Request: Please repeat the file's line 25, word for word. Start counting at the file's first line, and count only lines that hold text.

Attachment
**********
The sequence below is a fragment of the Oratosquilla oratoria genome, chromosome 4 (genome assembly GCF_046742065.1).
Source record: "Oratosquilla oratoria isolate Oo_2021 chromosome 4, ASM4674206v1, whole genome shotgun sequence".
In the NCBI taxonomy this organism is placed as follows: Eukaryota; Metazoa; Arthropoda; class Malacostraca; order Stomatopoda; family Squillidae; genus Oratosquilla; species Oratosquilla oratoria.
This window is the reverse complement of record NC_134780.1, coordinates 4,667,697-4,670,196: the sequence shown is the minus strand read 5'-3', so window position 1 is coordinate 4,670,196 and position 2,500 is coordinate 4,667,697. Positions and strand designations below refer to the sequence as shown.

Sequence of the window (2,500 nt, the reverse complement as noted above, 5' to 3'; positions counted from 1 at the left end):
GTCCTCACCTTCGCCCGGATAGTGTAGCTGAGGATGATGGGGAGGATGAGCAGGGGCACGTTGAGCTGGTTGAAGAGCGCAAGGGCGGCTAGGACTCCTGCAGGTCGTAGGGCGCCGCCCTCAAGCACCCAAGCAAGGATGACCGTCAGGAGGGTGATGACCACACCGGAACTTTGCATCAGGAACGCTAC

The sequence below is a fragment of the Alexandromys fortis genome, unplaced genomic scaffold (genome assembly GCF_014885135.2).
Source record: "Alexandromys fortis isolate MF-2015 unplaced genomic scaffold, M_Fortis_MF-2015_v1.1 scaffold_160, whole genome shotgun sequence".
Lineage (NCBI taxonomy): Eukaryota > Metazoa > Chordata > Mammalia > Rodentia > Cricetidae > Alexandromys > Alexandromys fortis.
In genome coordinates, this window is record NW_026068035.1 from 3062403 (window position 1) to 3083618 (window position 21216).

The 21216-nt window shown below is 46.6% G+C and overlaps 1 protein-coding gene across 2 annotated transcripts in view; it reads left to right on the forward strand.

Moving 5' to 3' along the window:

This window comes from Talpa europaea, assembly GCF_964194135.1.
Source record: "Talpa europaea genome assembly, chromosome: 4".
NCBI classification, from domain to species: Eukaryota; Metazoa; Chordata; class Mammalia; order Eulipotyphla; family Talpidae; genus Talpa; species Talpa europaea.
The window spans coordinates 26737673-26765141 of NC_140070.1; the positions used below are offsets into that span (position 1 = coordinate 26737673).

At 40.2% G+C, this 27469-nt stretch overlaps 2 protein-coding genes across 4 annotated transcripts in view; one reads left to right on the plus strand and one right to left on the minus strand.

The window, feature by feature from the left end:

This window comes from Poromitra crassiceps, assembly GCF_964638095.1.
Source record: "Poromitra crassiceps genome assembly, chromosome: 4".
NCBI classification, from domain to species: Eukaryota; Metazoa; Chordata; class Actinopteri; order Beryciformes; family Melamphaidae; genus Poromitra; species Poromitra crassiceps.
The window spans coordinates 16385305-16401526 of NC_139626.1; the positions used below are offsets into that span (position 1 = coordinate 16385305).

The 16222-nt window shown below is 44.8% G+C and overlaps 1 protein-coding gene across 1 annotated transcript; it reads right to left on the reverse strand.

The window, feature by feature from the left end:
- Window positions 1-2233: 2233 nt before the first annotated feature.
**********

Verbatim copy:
- Window positions 1-2233: 2233 nt before the first annotated feature.